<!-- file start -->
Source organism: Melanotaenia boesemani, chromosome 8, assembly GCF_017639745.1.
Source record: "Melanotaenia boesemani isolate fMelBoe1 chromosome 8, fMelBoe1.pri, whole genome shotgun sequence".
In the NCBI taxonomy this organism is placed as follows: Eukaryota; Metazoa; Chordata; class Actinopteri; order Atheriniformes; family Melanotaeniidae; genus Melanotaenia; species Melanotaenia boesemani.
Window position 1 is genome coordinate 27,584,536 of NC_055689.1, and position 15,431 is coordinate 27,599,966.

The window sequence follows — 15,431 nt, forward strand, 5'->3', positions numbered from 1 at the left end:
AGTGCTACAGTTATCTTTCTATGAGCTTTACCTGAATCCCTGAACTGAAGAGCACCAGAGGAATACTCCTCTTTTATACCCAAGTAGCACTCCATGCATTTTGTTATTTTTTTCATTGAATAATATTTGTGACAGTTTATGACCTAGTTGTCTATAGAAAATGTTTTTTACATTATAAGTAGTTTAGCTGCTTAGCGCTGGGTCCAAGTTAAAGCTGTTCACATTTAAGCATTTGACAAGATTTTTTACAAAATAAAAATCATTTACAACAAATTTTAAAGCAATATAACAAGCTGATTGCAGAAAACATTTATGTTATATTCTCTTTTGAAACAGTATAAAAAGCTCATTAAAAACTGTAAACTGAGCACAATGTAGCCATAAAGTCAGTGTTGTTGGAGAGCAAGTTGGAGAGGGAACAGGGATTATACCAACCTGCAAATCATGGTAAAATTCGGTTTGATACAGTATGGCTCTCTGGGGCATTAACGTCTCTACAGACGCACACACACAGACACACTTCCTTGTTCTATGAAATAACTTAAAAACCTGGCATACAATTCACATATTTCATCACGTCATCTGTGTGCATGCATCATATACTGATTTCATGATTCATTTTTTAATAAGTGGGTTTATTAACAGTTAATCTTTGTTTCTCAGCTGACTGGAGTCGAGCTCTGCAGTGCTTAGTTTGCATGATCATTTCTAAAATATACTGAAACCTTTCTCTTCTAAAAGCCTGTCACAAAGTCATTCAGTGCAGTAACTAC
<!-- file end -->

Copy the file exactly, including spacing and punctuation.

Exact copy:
Source organism: Melanotaenia boesemani, chromosome 8, assembly GCF_017639745.1.
Source record: "Melanotaenia boesemani isolate fMelBoe1 chromosome 8, fMelBoe1.pri, whole genome shotgun sequence".
In the NCBI taxonomy this organism is placed as follows: Eukaryota; Metazoa; Chordata; class Actinopteri; order Atheriniformes; family Melanotaeniidae; genus Melanotaenia; species Melanotaenia boesemani.
Window position 1 is genome coordinate 27,584,536 of NC_055689.1, and position 15,431 is coordinate 27,599,966.

The window sequence follows — 15,431 nt, forward strand, 5'->3', positions numbered from 1 at the left end:
AGTGCTACAGTTATCTTTCTATGAGCTTTACCTGAATCCCTGAACTGAAGAGCACCAGAGGAATACTCCTCTTTTATACCCAAGTAGCACTCCATGCATTTTGTTATTTTTTTCATTGAATAATATTTGTGACAGTTTATGACCTAGTTGTCTATAGAAAATGTTTTTTACATTATAAGTAGTTTAGCTGCTTAGCGCTGGGTCCAAGTTAAAGCTGTTCACATTTAAGCATTTGACAAGATTTTTTACAAAATAAAAATCATTTACAACAAATTTTAAAGCAATATAACAAGCTGATTGCAGAAAACATTTATGTTATATTCTCTTTTGAAACAGTATAAAAAGCTCATTAAAAACTGTAAACTGAGCACAATGTAGCCATAAAGTCAGTGTTGTTGGAGAGCAAGTTGGAGAGGGAACAGGGATTATACCAACCTGCAAATCATGGTAAAATTCGGTTTGATACAGTATGGCTCTCTGGGGCATTAACGTCTCTACAGACGCACACACACAGACACACTTCCTTGTTCTATGAAATAACTTAAAAACCTGGCATACAATTCACATATTTCATCACGTCATCTGTGTGCATGCATCATATACTGATTTCATGATTCATTTTTTAATAAGTGGGTTTATTAACAGTTAATCTTTGTTTCTCAGCTGACTGGAGTCGAGCTCTGCAGTGCTTAGTTTGCATGATCATTTCTAAAATATACTGAAACCTTTCTCTTCTAAAAGCCTGTCACAAAGTCATTCAGTGCAGTAACTAC